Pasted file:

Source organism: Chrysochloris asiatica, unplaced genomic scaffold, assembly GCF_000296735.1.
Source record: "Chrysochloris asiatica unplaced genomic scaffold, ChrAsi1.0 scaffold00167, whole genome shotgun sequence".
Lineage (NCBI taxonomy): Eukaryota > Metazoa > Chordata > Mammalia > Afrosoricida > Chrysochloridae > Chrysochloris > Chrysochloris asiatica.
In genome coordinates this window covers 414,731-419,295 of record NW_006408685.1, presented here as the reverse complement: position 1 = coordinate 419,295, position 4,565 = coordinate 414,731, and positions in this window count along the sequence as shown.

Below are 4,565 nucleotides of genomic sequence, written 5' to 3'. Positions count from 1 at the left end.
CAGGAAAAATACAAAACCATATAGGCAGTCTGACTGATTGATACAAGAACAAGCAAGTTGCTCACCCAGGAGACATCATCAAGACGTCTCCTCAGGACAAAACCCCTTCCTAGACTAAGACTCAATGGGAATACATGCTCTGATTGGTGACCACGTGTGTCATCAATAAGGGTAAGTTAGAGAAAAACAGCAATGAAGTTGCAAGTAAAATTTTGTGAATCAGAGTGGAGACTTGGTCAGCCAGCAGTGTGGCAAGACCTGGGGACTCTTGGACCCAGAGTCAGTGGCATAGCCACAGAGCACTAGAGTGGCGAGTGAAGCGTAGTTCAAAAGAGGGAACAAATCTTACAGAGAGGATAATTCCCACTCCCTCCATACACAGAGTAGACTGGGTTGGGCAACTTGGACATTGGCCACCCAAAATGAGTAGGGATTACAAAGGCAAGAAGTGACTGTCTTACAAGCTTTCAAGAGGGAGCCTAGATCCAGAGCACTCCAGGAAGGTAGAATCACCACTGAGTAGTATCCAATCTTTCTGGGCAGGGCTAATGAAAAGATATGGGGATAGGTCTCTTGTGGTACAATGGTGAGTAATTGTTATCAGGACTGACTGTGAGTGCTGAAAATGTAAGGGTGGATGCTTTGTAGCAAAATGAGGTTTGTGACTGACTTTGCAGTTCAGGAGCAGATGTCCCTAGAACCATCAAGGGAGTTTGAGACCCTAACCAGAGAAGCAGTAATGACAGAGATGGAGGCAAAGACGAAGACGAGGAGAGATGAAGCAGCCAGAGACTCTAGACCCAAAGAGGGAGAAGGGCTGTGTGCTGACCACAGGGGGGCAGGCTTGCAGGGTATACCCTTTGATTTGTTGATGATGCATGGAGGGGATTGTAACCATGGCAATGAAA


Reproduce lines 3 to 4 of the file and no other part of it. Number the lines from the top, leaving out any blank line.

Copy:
Lineage (NCBI taxonomy): Eukaryota > Metazoa > Chordata > Mammalia > Afrosoricida > Chrysochloridae > Chrysochloris > Chrysochloris asiatica.
In genome coordinates this window covers 414,731-419,295 of record NW_006408685.1, presented here as the reverse complement: position 1 = coordinate 419,295, position 4,565 = coordinate 414,731, and positions in this window count along the sequence as shown.